Send to

Choose Destination
See comment in PubMed Commons below
Clin Chem. 2001;47(7):1183-9.

In-tube DNA methylation profiling by fluorescence melting curve analysis.

Author information

Department of Tumor Cell Biology, Institute of Cancer Biology, Danish Cancer Society, Strandboulevarden 49, DK-2100 Copenhagen, Denmark.



Most PCR assays for detection of 5-methylcytosine in genomic DNA entail a two-step procedure, comprising initial PCR amplification and subsequent product analysis in separate operations that usually require manual transfer. These methods generally provide information about methylation of only a few CpG dinucleotides within the target sequence.


An in-tube methylation assay is described that integrates amplification of bisulfite-treated DNA and melting analysis by using a thermal cycler coupled to a fluorometer (LightCycler). DNA melting curves were acquired by measuring the fluorescence of a double-stranded DNA-binding dye (SYBR Green I) during a linear temperature transition.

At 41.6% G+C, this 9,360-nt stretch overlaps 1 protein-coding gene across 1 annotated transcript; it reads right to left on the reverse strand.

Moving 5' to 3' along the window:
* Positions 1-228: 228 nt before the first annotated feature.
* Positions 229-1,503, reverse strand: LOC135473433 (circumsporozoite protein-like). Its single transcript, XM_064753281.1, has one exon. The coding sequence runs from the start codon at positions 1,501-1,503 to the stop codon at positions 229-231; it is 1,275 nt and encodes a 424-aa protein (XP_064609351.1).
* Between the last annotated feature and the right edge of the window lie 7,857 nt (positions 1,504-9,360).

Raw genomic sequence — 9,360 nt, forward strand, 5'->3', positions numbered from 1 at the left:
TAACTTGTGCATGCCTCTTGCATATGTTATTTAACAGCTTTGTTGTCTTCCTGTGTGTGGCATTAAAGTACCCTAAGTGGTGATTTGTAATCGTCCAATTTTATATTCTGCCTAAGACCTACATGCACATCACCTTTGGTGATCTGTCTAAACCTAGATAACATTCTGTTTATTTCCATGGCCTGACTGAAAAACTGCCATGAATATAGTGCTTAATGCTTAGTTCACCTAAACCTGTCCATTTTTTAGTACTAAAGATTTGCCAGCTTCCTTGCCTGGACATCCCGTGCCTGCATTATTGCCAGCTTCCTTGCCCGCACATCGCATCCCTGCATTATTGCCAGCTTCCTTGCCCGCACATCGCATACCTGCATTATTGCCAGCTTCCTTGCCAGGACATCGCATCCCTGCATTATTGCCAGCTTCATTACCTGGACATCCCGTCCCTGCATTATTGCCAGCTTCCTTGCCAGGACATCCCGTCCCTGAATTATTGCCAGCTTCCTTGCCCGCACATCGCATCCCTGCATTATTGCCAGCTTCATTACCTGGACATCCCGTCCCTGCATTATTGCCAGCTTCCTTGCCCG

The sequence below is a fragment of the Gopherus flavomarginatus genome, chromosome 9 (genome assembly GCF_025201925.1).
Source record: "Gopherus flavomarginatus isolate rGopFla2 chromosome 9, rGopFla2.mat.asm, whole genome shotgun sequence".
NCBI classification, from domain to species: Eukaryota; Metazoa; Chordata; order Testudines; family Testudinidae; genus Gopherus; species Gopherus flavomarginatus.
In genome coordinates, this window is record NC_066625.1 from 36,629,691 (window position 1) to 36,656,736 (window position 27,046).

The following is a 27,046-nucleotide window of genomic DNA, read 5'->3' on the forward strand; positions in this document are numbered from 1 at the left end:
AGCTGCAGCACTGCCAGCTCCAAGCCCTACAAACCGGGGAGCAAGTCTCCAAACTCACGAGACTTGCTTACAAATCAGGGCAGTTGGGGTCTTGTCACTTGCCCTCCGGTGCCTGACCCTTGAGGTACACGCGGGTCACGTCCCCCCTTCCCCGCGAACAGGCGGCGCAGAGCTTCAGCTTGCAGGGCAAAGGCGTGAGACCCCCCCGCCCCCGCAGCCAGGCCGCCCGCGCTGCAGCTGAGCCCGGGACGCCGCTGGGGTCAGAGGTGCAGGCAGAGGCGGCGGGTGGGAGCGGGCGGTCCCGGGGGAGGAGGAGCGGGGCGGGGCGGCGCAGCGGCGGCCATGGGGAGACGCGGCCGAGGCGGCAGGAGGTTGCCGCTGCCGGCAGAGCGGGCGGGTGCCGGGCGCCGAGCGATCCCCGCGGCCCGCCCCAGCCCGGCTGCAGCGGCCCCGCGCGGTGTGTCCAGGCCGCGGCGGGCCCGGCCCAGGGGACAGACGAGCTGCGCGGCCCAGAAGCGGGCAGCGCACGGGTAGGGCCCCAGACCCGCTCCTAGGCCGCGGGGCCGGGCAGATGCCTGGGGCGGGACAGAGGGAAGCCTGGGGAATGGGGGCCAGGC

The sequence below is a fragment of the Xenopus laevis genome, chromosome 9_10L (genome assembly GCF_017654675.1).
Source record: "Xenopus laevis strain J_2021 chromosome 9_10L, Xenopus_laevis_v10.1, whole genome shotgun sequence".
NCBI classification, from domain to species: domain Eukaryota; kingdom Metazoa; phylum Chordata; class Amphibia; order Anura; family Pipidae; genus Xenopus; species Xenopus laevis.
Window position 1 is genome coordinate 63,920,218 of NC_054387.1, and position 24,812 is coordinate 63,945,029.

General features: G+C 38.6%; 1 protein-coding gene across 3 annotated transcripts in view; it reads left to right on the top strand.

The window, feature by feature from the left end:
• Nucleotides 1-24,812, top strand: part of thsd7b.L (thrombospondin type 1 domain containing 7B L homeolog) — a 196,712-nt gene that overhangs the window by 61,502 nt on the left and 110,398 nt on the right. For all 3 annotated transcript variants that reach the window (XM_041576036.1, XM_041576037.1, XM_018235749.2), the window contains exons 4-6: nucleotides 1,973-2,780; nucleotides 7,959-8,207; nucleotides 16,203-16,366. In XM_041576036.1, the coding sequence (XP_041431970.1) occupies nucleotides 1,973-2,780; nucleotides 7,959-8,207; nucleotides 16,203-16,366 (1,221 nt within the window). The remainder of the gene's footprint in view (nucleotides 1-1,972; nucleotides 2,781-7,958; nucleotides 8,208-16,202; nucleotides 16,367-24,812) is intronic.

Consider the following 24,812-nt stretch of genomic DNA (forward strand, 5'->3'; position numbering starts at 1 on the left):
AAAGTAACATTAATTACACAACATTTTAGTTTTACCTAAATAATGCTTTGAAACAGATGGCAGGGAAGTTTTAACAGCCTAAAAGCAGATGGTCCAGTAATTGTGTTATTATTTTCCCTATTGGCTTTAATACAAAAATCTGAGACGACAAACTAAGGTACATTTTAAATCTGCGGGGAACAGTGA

Analysis of a region comprising 11 CpG sites at the SNRPN promoter CpG island showed that the melting temperature (T(m)) differed by approximately 3 degrees C between unmethylated and fully methylated alleles. This assay could easily distinguish patients with Prader-Willi syndrome or Angelman syndrome from individuals without these conditions. Melting curve analysis also allowed resolution of methylation "mosaicism" at the p15(Ink4b) promoter in bone marrow samples from patients with acute myeloid leukemia (AML). AML samples representing pools of heterogeneously methylated p15(Ink4b) alleles showed broadened melting peaks with overall T(m)s between those of the unmethylated and fully methylated alleles.


Integration of PCR and fluorescence melting analysis may be useful for simple and cost-effective detection of aberrant methylation patterns.

[Indexed for MEDLINE]
Free full text
PubMed Commons home

PubMed Commons

How to join PubMed Commons

    Supplemental Content

    Full text links

    Icon for HighWire
    Loading ...
    Support Center